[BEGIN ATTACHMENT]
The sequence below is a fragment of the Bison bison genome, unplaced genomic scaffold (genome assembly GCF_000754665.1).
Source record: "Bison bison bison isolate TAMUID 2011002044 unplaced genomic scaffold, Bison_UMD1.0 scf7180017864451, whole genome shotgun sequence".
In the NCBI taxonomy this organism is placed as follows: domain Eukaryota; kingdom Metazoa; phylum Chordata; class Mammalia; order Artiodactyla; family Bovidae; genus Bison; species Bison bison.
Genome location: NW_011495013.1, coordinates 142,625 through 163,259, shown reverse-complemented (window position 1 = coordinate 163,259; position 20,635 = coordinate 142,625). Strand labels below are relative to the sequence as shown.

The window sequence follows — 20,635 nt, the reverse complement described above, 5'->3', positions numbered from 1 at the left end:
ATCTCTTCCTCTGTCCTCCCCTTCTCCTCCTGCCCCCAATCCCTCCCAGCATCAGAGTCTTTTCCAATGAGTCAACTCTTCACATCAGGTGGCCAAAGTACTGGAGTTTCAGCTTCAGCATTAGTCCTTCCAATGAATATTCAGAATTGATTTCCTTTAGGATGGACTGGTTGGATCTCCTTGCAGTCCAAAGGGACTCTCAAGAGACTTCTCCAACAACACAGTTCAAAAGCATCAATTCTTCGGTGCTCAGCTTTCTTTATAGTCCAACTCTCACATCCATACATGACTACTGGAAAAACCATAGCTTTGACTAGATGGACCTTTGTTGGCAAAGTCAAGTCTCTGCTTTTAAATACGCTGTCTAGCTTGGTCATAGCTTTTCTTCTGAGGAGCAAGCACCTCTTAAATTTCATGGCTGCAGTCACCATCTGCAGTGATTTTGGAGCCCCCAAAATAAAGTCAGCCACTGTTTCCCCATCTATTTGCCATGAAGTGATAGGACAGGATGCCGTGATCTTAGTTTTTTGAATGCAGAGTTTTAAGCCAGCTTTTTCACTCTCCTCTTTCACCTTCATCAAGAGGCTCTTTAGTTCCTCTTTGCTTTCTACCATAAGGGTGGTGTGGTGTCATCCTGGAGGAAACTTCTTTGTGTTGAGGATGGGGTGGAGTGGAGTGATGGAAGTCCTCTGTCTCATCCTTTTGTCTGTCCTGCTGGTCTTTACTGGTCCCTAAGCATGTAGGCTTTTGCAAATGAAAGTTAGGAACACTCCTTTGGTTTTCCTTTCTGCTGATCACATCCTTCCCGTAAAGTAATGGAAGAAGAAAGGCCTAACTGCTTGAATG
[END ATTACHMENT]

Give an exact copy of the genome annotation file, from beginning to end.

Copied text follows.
The sequence below is a fragment of the Bison bison genome, unplaced genomic scaffold (genome assembly GCF_000754665.1).
Source record: "Bison bison bison isolate TAMUID 2011002044 unplaced genomic scaffold, Bison_UMD1.0 scf7180017864451, whole genome shotgun sequence".
In the NCBI taxonomy this organism is placed as follows: domain Eukaryota; kingdom Metazoa; phylum Chordata; class Mammalia; order Artiodactyla; family Bovidae; genus Bison; species Bison bison.
Genome location: NW_011495013.1, coordinates 142,625 through 163,259, shown reverse-complemented (window position 1 = coordinate 163,259; position 20,635 = coordinate 142,625). Strand labels below are relative to the sequence as shown.

The window sequence follows — 20,635 nt, the reverse complement described above, 5'->3', positions numbered from 1 at the left end:
ATCTCTTCCTCTGTCCTCCCCTTCTCCTCCTGCCCCCAATCCCTCCCAGCATCAGAGTCTTTTCCAATGAGTCAACTCTTCACATCAGGTGGCCAAAGTACTGGAGTTTCAGCTTCAGCATTAGTCCTTCCAATGAATATTCAGAATTGATTTCCTTTAGGATGGACTGGTTGGATCTCCTTGCAGTCCAAAGGGACTCTCAAGAGACTTCTCCAACAACACAGTTCAAAAGCATCAATTCTTCGGTGCTCAGCTTTCTTTATAGTCCAACTCTCACATCCATACATGACTACTGGAAAAACCATAGCTTTGACTAGATGGACCTTTGTTGGCAAAGTCAAGTCTCTGCTTTTAAATACGCTGTCTAGCTTGGTCATAGCTTTTCTTCTGAGGAGCAAGCACCTCTTAAATTTCATGGCTGCAGTCACCATCTGCAGTGATTTTGGAGCCCCCAAAATAAAGTCAGCCACTGTTTCCCCATCTATTTGCCATGAAGTGATAGGACAGGATGCCGTGATCTTAGTTTTTTGAATGCAGAGTTTTAAGCCAGCTTTTTCACTCTCCTCTTTCACCTTCATCAAGAGGCTCTTTAGTTCCTCTTTGCTTTCTACCATAAGGGTGGTGTGGTGTCATCCTGGAGGAAACTTCTTTGTGTTGAGGATGGGGTGGAGTGGAGTGATGGAAGTCCTCTGTCTCATCCTTTTGTCTGTCCTGCTGGTCTTTACTGGTCCCTAAGCATGTAGGCTTTTGCAAATGAAAGTTAGGAACACTCCTTTGGTTTTCCTTTCTGCTGATCACATCCTTCCCGTAAAGTAATGGAAGAAGAAAGGCCTAACTGCTTGAATG